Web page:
Cranberry sauce

While most of us wait for our Thanksgiving turkey to enjoy cranberry sauce, it's actually a sauce that can be enjoyed all year. And if you've ever only enjoyed the canned version, consider making a sweet or savory cranberry sauce this Thanksgiving. This American classic is typically made with cooked cranberries, sugar, and citrus juice. However, many variations exist with ingredients like thyme, walnuts, celery, oranges, and cinnamon. Cranberry sauce is generally enjoyed with meat but can be spread on sandwiches, mixed with mayonnaise, and even enjoyed on baked goods.

Tartar sauce

This creamy mayo-based sauce is usually found paired with seafood because of its creamy yet tangy and refreshing ingredients. Tartar makes for a fantastic spreadable sauce on cuts of fish or can act as a dunking sauce for fried fish or other handheld seafood. But what's really in tartar sauce? It's made with mayonnaise and pickles and sometimes contains lemon juice and fresh herbs like dill or parsley. Expect a rich mouthfeel with pops of salty and vinegary flavors.


This Japanese soy-based sauce is great for dunking scallion pancakes, dumplings, and cuts of meat. It's salty, tangy, and rich with umami flavors. Ponzu has much more of a flavor punch compared to standard soy sauce. But what really is ponzu sauce made of? It contains tamari or soy sauce, vinegar, bonito flakes, kombu seaweed, dried dashi, and mirin. The vinegar adds tang, while the seaweed and fish flakes balance it with depth. In fact, it's almost like an Asian vinaigrette and is great on salads.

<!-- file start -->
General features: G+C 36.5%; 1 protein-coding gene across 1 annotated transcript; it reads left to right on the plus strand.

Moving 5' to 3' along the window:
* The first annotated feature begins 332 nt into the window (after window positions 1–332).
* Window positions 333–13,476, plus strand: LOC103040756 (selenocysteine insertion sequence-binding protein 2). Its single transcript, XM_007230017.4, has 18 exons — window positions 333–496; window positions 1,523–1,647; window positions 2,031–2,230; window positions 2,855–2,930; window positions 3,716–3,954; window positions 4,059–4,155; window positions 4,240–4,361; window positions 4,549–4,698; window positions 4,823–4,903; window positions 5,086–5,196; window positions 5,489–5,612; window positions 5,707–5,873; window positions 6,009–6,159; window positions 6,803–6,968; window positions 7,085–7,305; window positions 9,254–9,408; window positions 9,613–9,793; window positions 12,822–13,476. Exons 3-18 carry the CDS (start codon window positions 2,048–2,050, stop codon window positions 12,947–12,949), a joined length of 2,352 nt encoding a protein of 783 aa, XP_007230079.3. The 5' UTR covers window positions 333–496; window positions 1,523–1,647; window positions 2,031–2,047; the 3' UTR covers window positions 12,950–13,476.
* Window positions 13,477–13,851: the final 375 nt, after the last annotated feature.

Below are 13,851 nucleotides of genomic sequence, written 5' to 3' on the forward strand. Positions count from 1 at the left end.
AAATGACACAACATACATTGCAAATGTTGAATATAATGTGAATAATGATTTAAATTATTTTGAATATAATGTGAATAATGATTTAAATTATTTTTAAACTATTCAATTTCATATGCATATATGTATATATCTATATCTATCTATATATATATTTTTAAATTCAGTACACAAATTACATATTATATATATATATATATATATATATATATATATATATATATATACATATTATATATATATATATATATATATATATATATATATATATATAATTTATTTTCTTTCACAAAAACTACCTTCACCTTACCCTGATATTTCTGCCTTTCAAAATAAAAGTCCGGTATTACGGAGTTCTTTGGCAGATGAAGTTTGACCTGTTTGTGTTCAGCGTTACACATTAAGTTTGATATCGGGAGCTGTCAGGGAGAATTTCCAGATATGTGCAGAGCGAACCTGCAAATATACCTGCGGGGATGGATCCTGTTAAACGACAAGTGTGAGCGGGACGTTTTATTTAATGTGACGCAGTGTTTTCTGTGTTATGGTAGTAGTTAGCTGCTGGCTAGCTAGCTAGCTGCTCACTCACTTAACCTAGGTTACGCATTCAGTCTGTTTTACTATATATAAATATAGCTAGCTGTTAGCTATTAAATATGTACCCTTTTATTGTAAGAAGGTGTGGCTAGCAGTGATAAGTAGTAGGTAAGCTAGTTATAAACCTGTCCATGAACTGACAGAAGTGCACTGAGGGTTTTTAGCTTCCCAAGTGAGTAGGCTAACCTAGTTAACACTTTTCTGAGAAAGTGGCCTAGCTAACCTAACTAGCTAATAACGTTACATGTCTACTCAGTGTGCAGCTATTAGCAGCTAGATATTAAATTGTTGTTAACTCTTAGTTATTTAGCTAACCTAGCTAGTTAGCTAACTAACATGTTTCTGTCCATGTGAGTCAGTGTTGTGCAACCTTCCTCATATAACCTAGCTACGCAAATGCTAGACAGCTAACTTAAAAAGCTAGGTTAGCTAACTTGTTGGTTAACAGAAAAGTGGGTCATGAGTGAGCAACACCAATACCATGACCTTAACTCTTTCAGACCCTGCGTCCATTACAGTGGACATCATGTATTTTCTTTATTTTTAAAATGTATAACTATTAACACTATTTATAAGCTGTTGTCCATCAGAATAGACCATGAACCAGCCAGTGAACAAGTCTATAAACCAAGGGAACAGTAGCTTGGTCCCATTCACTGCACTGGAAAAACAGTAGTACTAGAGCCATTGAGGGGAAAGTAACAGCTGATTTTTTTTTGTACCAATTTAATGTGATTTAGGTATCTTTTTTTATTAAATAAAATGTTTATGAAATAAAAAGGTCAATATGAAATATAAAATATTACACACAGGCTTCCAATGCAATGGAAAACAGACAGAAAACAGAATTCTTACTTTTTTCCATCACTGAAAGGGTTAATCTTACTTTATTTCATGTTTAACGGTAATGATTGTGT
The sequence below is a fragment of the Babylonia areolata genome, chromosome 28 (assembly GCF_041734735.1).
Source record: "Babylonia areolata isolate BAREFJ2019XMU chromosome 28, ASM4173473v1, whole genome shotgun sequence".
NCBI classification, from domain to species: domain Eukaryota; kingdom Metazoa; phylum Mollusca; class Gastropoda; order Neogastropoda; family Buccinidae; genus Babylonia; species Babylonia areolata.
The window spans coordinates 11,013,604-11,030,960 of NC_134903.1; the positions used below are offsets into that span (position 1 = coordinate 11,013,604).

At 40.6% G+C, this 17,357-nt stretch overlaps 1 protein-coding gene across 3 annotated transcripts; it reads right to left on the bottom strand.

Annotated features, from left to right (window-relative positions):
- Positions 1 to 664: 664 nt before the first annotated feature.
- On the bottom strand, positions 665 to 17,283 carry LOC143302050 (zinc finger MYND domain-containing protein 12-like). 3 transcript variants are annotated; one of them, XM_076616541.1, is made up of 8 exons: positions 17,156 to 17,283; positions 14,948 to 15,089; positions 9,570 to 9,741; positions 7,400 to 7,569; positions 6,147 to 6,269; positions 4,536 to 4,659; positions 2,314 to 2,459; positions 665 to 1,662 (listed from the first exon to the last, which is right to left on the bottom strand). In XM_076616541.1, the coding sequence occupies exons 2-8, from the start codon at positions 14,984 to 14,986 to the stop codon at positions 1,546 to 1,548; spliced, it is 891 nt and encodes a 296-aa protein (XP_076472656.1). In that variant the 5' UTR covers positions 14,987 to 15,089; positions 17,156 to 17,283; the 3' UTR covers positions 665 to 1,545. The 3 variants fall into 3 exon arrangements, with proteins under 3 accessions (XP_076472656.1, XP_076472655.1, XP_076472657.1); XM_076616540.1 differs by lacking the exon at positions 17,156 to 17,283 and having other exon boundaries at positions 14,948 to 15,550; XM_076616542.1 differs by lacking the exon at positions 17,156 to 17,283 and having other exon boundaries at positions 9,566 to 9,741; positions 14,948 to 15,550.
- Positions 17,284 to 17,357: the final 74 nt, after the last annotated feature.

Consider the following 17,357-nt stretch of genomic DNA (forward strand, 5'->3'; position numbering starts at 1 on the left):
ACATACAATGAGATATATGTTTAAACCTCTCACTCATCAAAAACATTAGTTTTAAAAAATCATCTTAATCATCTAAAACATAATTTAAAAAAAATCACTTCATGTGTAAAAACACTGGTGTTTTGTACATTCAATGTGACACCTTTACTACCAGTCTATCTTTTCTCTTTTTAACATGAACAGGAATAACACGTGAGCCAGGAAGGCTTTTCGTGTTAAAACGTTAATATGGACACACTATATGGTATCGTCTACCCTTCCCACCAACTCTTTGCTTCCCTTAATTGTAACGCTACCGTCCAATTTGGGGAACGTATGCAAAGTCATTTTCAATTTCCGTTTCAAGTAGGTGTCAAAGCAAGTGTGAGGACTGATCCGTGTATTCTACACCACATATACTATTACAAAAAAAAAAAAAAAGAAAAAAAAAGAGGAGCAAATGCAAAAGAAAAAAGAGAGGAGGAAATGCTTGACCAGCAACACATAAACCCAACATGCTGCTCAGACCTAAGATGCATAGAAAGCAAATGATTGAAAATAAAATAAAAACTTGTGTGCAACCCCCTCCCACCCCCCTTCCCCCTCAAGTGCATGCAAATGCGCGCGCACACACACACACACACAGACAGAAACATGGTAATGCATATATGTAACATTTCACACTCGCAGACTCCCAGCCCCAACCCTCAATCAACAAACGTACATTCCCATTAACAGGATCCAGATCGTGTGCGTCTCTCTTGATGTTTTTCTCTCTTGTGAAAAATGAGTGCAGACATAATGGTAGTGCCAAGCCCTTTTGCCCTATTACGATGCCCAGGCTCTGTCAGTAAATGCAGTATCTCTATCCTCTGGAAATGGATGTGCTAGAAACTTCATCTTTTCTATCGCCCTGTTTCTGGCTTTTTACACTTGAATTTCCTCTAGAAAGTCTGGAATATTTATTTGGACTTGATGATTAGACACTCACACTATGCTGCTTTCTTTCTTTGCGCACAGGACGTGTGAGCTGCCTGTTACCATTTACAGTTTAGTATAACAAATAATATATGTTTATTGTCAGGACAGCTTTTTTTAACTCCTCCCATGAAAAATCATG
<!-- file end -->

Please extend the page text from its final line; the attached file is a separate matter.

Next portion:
Many French sauces are intensely creamy and fatty, and while this may seem redundant, French sauces are anything but that. For instance, a rémoulade sauce is quite complex, and although it has that classic mayonnaise base, it has a plethora of anterior ingredients that make it unique. Rémoulade is made with aromatics, lemon, mustard, hot sauce, horseradish, Worcestershire, and endless herbs and spices. This sauce has quite a kick and is anything but ordinary.


While Spanish romesco features tomatoes, they don't steal the show here; peppers do. A typical smoky romesco sauce is made with red peppers, tomato, almonds, vinegar, garlic, olive oil, and paprika. The ingredients are toasted and roasted before being blended together into a thick sauce. The almonds add creaminess, the peppers add sweetness, the olive oil adds depth, and the vinegar adds tanginess. Enjoy romesco mixed with pasta, on crostini, or over meat and vegetables.